Almost every person I know has an IM account. Most of them are still regular users of ICQ, despite of all its shortcomings. I do not want to make any boring, technical comparisons between the two protocols. Jabber/XMPP is clearly superior to ICQ for a many reasons. However, game theory shows us that "superior product" does not imply "market dominance". Let me try to convince you to create a Jabber account. Here are some questions you might have.

Where can I get a suitable client?

Wikipedia to the rescue! My short suggestions: Use Pidgin (Windows, Linux, BSD) or Adium (MacOS X).

Why should I want to use another protocol?

Because you will need it, eventually. Chances are, you already use a multiprotocol messenger, such as Trillian Pro or Miranda for Windows, Pidgin or Kopete for Linux/Unix, Adium or iChat for MacOS X. If you are not yet using a multiprotocol messenger, you should consider using one. It makes life easier, because you can still maintain your ICQ account (I am doing this, for example, because there are some people who simply refuse to use anything but ICQ. You are not one of them *handwave*).

You should also think about this: ICQ is owned by AOL. They want to make money—which is OK, I suppose. Hence, the original client for the ICQ network is Adware. Of course, AOL does not want you to use any other client:

[…] You agree not to (1) create or use any software other than the Software provided by ICQ or by America Online, Inc., or any affiliate thereof, to enter your ICQ number and password or to access the ICQ Services, without the express written authorization of ICQ; […]

Indeed, AOL changed the protocol several times in the past, thereby kicking out users that did not use the original client. Do you really want to be a part of that? There is also the "default argument" against ICQ, citing their user policy. Basically, AOL owns the right to use your messages for all purposes (see the Wikipedia article for more details). Most people will probably respond to that along the lines of "My conversations are not that relevant". That may be true, but for me, this passage reeks of intolerable business practices.

Alright, stop. How do I get an account?

Good news first: You will not have to memorize a wimpy UIN. Instead, you will get a nice address of the form _nickname_@_server_.tld (this also leads to less SPAM in your messenger).

If you happen to have a Google Mail account, you can use Google Talk. This means that people can contact you using your e-mail address. Google has instructions for some clients on their web page.

In any other case, you must decide about a server. You probably want to use either There are of course others, such as For simplicity, I am describing the steps for I trust you will be able to read the necessary documents for other servers.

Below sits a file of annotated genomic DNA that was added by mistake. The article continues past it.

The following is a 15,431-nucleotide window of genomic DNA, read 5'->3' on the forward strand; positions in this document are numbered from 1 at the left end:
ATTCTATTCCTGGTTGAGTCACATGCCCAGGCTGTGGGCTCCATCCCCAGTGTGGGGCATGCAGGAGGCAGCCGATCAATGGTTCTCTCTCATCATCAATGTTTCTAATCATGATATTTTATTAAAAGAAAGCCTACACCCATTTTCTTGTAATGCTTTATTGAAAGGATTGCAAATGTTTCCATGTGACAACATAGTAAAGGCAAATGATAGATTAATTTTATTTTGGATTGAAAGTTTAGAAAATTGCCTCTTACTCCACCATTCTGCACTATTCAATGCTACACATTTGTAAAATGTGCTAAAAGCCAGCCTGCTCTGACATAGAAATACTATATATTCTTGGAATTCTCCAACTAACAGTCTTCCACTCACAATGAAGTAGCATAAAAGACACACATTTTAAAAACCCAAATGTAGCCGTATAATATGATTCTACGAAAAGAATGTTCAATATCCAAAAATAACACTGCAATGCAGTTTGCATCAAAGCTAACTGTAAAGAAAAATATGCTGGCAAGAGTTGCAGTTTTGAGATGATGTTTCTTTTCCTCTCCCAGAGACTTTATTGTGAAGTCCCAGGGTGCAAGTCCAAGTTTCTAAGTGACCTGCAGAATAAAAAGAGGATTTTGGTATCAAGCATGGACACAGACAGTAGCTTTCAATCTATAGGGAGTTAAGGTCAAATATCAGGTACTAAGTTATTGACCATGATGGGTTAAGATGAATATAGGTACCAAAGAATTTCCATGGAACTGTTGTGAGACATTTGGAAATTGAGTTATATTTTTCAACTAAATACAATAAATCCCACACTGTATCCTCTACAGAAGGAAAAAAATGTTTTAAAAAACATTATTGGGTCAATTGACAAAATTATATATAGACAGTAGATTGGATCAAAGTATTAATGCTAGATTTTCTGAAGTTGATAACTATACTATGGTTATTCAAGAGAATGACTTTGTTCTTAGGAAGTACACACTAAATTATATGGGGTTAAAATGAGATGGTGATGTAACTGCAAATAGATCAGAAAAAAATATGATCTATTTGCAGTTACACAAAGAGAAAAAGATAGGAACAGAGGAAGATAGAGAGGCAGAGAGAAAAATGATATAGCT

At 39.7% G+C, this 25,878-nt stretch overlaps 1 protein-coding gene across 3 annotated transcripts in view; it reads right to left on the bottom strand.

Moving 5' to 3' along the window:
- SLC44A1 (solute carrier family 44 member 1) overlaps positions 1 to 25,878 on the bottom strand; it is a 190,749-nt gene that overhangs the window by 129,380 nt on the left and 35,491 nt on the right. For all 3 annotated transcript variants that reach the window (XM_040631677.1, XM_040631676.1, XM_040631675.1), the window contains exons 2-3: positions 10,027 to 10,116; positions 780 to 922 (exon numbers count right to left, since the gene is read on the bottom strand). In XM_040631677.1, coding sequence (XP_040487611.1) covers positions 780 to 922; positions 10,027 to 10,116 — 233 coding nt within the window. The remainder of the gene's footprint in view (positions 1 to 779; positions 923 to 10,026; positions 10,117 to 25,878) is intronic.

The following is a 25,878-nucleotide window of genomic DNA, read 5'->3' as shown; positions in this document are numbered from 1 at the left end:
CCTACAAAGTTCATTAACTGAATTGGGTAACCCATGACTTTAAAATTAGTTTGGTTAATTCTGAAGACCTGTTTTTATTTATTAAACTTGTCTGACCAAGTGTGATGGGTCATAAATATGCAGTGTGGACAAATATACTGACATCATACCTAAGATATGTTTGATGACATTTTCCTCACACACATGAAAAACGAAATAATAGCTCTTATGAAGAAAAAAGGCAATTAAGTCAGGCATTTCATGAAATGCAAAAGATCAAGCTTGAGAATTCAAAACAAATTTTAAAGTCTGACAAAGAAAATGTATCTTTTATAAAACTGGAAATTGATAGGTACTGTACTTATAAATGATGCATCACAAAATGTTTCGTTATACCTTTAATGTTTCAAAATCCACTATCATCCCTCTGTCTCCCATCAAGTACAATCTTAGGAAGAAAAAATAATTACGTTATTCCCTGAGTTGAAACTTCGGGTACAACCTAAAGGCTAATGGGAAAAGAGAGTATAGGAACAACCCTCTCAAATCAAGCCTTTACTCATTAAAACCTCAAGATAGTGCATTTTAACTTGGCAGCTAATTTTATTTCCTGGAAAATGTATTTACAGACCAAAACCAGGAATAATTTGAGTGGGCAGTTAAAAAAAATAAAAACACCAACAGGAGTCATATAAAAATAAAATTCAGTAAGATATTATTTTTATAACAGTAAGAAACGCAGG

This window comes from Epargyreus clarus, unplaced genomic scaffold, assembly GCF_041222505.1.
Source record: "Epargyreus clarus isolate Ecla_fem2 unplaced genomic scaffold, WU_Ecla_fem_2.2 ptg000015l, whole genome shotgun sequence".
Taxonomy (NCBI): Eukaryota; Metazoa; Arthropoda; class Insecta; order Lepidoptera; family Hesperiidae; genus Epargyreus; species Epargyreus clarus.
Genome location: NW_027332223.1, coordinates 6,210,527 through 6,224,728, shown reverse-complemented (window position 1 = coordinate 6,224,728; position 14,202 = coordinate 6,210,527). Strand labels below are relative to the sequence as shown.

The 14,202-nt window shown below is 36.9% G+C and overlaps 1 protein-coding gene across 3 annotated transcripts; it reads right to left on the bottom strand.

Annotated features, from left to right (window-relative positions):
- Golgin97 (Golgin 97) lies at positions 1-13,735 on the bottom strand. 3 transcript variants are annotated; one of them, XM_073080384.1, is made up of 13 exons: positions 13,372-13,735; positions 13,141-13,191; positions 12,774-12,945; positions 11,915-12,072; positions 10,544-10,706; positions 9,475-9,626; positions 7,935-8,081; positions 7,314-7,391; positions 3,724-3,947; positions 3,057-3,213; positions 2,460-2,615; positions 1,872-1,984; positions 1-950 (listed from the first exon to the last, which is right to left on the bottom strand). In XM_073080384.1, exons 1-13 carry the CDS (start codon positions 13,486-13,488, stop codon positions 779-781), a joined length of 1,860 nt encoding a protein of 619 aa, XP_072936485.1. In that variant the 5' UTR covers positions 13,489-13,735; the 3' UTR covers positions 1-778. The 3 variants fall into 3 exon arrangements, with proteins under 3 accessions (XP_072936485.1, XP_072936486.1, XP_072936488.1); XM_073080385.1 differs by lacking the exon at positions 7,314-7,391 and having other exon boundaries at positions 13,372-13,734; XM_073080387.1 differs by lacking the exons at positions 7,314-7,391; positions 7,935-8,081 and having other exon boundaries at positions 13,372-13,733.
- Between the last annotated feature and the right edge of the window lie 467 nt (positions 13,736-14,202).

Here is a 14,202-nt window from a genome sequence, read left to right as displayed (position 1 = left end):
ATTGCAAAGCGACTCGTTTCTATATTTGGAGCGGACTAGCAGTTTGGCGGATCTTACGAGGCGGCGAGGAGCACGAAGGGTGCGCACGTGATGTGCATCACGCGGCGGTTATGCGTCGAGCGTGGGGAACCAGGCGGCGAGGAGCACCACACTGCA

• Register an account using the web interface of
  • Start the appropriate wizard in your client program that allows you to add a new account. If you do not know how to do this, the documentation could be helpful. The steps for Google Talk might also prove useful (of course, the account details will have to be changed).
  • Enter your nickname ( and your password. For security, you should enable SSL/TLS, if that is an option in your client.

Are there any alternatives to using two protocols?

Yes, there is at least one: Jabber transports. Some servers allow you to treat contacts from other IM networks as normal Jabber contacts and "transport" your messages transparently to the other network. Since the server needs to support it, it might not be available everywhere. This little article does not cover transports, so you have to ask a search engine of your choice. Sorry.

Done. What now?

See, that was not so hard.

If you want so, you may now drop me a note via Jabber ( Do not forget to convert your friends, for they, too, shall bask in the glory of Jabber!

Posted Tuesday night, July 7th, 2009 Tags:

If you cannot trust your local network for some reason, SSH tunneling can help you. All you need is:

  • A machine outside your current local network, for example a server with a static IP address in some data centre.
  • ssh (on your local machine)
  • A proxy server (on the remote machine)

My remote machine runs Debian, and I decided to install tinyproxy, a tiny HTTP proxy server. Configuration is done quickly by adding the following lines to /etc/tinyproxy/tinyproxy.conf:

Port    8888

I would recommend commenting out any other Listen lines. Assuming you do not want to run an open proxy, you only want tinyproxy to listen locally. After editing the configuration file, restart the proxy via /etc/init.d/tinyproxy restart.

On your local machine, execute the following command:

ssh -L 1234:localhost:8888 -N

This forwards all traffic from your local port 1234 to the remote machine's port 8888 (localhost is needed because we configured the server to listen only to the loopback interface), which is where tinyproxy waits for inputs.

You may now tell your cool browser to use localhost:1234 as a proxy server—congratulations, your web traffic is now securely tunnelled to your remote machine.

Addendum: In the command string from above, you can also use -f to request ssh to go into the background.

Posted Wednesday afternoon, July 29th, 2009 Tags: